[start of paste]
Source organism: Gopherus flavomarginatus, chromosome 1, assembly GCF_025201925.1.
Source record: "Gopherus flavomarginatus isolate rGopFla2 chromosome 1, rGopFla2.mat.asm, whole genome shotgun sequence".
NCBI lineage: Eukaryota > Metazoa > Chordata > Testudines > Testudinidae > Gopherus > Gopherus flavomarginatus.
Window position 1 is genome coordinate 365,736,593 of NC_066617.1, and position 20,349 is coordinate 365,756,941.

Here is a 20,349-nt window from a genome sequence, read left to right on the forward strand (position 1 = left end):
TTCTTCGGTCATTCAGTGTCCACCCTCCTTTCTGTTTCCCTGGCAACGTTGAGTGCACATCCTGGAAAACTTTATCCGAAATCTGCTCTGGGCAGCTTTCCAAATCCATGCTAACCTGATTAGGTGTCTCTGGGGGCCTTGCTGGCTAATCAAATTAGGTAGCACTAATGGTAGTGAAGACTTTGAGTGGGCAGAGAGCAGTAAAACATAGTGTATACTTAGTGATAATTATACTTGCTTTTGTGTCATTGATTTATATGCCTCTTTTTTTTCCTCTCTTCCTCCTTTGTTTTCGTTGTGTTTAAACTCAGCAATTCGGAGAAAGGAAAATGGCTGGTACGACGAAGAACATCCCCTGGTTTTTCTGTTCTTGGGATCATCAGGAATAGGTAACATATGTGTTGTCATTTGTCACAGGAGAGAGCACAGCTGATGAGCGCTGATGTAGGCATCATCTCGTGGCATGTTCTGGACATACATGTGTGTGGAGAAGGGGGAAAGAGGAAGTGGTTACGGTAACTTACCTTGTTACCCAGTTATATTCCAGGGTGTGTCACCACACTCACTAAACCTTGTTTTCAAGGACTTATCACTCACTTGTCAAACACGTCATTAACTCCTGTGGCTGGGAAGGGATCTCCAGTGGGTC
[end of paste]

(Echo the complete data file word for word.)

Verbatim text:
Source organism: Gopherus flavomarginatus, chromosome 1, assembly GCF_025201925.1.
Source record: "Gopherus flavomarginatus isolate rGopFla2 chromosome 1, rGopFla2.mat.asm, whole genome shotgun sequence".
NCBI lineage: Eukaryota > Metazoa > Chordata > Testudines > Testudinidae > Gopherus > Gopherus flavomarginatus.
Window position 1 is genome coordinate 365,736,593 of NC_066617.1, and position 20,349 is coordinate 365,756,941.

Here is a 20,349-nt window from a genome sequence, read left to right on the forward strand (position 1 = left end):
TTCTTCGGTCATTCAGTGTCCACCCTCCTTTCTGTTTCCCTGGCAACGTTGAGTGCACATCCTGGAAAACTTTATCCGAAATCTGCTCTGGGCAGCTTTCCAAATCCATGCTAACCTGATTAGGTGTCTCTGGGGGCCTTGCTGGCTAATCAAATTAGGTAGCACTAATGGTAGTGAAGACTTTGAGTGGGCAGAGAGCAGTAAAACATAGTGTATACTTAGTGATAATTATACTTGCTTTTGTGTCATTGATTTATATGCCTCTTTTTTTTCCTCTCTTCCTCCTTTGTTTTCGTTGTGTTTAAACTCAGCAATTCGGAGAAAGGAAAATGGCTGGTACGACGAAGAACATCCCCTGGTTTTTCTGTTCTTGGGATCATCAGGAATAGGTAACATATGTGTTGTCATTTGTCACAGGAGAGAGCACAGCTGATGAGCGCTGATGTAGGCATCATCTCGTGGCATGTTCTGGACATACATGTGTGTGGAGAAGGGGGAAAGAGGAAGTGGTTACGGTAACTTACCTTGTTACCCAGTTATATTCCAGGGTGTGTCACCACACTCACTAAACCTTGTTTTCAAGGACTTATCACTCACTTGTCAAACACGTCATTAACTCCTGTGGCTGGGAAGGGATCTCCAGTGGGTC